Syllogism A syllogism (Greek: συλλογισμός – syllogismos – "conclusion," "inference") is a kind of logical argument that applies deductive reasoning to arrive at a conclusion based on two or more propositions that are asserted or assumed to be true. In its earliest form, defined by Aristotle, from the combination of a general statement (the major premise) and a specific statement (the minor premise), a conclusion is deduced. For example, knowing that all men are mortal (major premise) and that Socrates is a man (minor premise), we may validly conclude that Socrates is mortal. Syllogistic arguments are usually represented in a three-line form (without sentence-terminating periods): All men are mortal. Socrates is a man. Therefore, Socrates is mortal The word "therefore" is usually either omitted or replaced by the symbol "∴" Early history[edit] From the Middle Ages onwards, categorical syllogism and syllogism were usually used interchangeably. Aristotle[edit] Medieval Scholarship[edit] Boethius John Buridan

I Ching The I Ching, also known as the Classic of Changes, Book of Changes, Zhouyi and Yijing, is one of the oldest of the Chinese classic texts.[1] The book contains a divination system comparable to Western geomancy or the West African Ifá system; in Western cultures and modern East Asia, it is still widely used for this purpose. Traditionally, the I Ching and its hexagrams were thought to pre-date recorded history,[2] and based on traditional Chinese accounts, its origins trace back to the 3rd and 2nd millennia BCE.[3] Modern scholarship suggests that the earliest layers of the text may date from the end of the 2nd millennium BCE, but place doubts on the mythological aspects in the traditional accounts.[4] Some consider the I Ching the oldest extant book of divination, dating from 1,000 BCE and before.[5] The oldest manuscript that has been found, albeit incomplete, dates back to the Warring States period (475–221 BCE).[6] History[edit] Traditional view[edit] Modernist view[edit] Structure[edit]

Thus Spoke Zarathustra Thus Spoke Zarathustra: A Book for All and None (German: Also sprach Zarathustra: Ein Buch für Alle und Keinen, also translated as Thus Spake Zarathustra) is a philosophical novel by German philosopher Friedrich Nietzsche, composed in four parts between 1883 and 1885. Much of the work deals with ideas such as the "eternal recurrence of the same", the parable on the "death of God", and the "prophecy" of the Übermensch, which were first introduced in The Gay Science.[1] Origins[edit] Thus Spoke Zarathustra was conceived while Nietzsche was writing The Gay Science; he made a small note, reading "6,000 feet beyond man and time," as evidence of this.[2] More specifically, this note related to the concept of the eternal recurrence, which is, by Nietzsche's admission, the central idea of Zarathustra; this idea occurred to him by a "pyramidal block of stone" on the shores of Lake Silvaplana in the Upper Engadine, a high alpine region whose valley floor is at 6,000 ft. Synopsis[edit] Themes[edit]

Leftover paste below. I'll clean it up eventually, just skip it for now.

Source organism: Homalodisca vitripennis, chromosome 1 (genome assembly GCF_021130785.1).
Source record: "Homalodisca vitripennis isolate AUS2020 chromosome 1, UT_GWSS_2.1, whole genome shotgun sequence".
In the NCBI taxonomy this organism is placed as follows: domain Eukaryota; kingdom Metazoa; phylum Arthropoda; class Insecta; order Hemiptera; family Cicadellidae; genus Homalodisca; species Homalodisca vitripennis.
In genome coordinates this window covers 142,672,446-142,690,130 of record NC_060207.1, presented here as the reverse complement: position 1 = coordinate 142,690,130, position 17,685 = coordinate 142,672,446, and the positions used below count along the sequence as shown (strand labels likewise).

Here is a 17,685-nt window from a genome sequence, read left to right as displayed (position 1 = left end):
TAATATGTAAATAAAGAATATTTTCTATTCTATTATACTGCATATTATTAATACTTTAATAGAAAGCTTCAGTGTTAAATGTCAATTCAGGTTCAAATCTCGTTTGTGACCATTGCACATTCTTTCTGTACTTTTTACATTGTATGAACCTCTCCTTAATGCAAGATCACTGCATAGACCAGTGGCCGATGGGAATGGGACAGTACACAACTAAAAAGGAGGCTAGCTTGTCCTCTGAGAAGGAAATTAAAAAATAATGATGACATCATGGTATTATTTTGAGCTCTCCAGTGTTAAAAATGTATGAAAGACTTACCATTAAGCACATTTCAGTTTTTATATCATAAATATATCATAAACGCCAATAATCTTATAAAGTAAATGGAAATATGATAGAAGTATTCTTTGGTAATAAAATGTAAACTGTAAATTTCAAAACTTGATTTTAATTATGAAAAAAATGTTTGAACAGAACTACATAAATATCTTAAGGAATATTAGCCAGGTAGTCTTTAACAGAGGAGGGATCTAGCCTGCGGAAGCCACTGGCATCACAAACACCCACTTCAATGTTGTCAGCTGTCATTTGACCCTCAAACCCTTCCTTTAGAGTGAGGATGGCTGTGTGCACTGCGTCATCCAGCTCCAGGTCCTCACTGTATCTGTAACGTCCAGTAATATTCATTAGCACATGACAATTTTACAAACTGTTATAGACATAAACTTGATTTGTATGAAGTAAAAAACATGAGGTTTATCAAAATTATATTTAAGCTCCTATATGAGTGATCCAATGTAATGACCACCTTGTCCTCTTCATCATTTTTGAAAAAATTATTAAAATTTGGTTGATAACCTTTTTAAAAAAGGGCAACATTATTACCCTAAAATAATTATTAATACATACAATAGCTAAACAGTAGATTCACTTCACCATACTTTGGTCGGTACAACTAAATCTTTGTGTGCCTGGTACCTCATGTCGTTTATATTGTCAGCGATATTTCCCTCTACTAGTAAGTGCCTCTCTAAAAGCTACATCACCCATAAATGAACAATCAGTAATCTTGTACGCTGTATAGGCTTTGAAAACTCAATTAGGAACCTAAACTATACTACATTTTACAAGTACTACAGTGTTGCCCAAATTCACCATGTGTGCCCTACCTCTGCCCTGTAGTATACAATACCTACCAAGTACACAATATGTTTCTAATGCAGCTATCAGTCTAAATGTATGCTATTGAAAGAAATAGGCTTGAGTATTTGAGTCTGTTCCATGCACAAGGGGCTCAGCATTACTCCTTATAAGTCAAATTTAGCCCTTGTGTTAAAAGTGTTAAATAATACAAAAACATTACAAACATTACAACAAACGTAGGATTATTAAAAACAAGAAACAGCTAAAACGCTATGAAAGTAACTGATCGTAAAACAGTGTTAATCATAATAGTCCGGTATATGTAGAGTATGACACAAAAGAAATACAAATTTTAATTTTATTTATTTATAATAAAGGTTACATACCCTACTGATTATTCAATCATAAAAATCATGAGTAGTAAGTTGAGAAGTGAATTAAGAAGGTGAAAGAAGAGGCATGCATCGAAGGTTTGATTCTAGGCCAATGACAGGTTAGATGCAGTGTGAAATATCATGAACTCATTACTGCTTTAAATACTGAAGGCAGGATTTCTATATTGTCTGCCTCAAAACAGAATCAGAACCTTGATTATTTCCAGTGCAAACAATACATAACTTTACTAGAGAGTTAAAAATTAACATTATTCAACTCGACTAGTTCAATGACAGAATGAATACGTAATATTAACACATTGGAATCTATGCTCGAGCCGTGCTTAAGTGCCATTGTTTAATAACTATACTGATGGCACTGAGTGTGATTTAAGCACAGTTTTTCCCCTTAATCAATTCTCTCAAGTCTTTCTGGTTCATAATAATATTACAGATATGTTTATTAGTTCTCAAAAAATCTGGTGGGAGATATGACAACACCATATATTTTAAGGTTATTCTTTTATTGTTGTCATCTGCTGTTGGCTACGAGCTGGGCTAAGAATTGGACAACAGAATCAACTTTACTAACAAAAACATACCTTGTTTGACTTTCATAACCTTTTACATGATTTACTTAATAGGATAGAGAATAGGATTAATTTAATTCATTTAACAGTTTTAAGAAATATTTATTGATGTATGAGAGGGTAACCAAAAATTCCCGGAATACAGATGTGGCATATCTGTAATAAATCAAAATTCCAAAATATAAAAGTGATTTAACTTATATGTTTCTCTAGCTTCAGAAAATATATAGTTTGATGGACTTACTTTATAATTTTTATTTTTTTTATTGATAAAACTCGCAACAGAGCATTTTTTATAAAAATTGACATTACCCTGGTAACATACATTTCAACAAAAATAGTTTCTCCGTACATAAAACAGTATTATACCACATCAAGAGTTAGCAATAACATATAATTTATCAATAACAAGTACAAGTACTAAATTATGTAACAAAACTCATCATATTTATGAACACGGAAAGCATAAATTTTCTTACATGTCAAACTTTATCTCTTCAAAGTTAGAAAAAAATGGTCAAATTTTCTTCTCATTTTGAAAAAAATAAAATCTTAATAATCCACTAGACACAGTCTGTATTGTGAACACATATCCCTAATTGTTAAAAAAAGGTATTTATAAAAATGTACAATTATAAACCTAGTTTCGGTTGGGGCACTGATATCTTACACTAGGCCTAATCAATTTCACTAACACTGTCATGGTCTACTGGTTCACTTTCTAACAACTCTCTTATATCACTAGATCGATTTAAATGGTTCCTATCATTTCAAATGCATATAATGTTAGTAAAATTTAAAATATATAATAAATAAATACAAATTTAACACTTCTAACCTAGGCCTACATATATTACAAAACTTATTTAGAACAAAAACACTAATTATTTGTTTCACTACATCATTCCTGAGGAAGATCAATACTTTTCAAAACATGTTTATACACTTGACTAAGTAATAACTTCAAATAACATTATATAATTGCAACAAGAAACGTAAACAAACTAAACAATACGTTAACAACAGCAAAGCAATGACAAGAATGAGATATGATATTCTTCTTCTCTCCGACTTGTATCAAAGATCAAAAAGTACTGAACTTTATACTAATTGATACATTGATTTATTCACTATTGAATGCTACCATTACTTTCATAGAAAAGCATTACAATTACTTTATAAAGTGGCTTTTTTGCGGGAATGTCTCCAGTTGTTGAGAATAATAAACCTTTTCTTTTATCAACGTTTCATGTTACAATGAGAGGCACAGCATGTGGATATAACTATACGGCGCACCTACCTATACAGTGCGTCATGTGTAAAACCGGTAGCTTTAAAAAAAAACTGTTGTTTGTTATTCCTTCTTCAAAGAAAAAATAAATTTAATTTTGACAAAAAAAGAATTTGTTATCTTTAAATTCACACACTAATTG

Philosophy Philosophy is the study of general and fundamental problems, such as those connected with reality, existence, knowledge, values, reason, mind, and language.[1][2] Philosophy is distinguished from other ways of addressing such problems by its critical, generally systematic approach and its reliance on rational argument.[3] In more casual speech, by extension, "philosophy" can refer to "the most basic beliefs, concepts, and attitudes of an individual or group".[4] The word "philosophy" comes from the Ancient Greek φιλοσοφία (philosophia), which literally means "love of wisdom".[5][6][7] The introduction of the terms "philosopher" and "philosophy" has been ascribed to the Greek thinker Pythagoras.[8] Areas of inquiry Philosophy is divided into many sub-fields. Epistemology Epistemology is concerned with the nature and scope of knowledge,[11] such as the relationships between truth, belief, and theories of justification. Rationalism is the emphasis on reasoning as a source of knowledge. Logic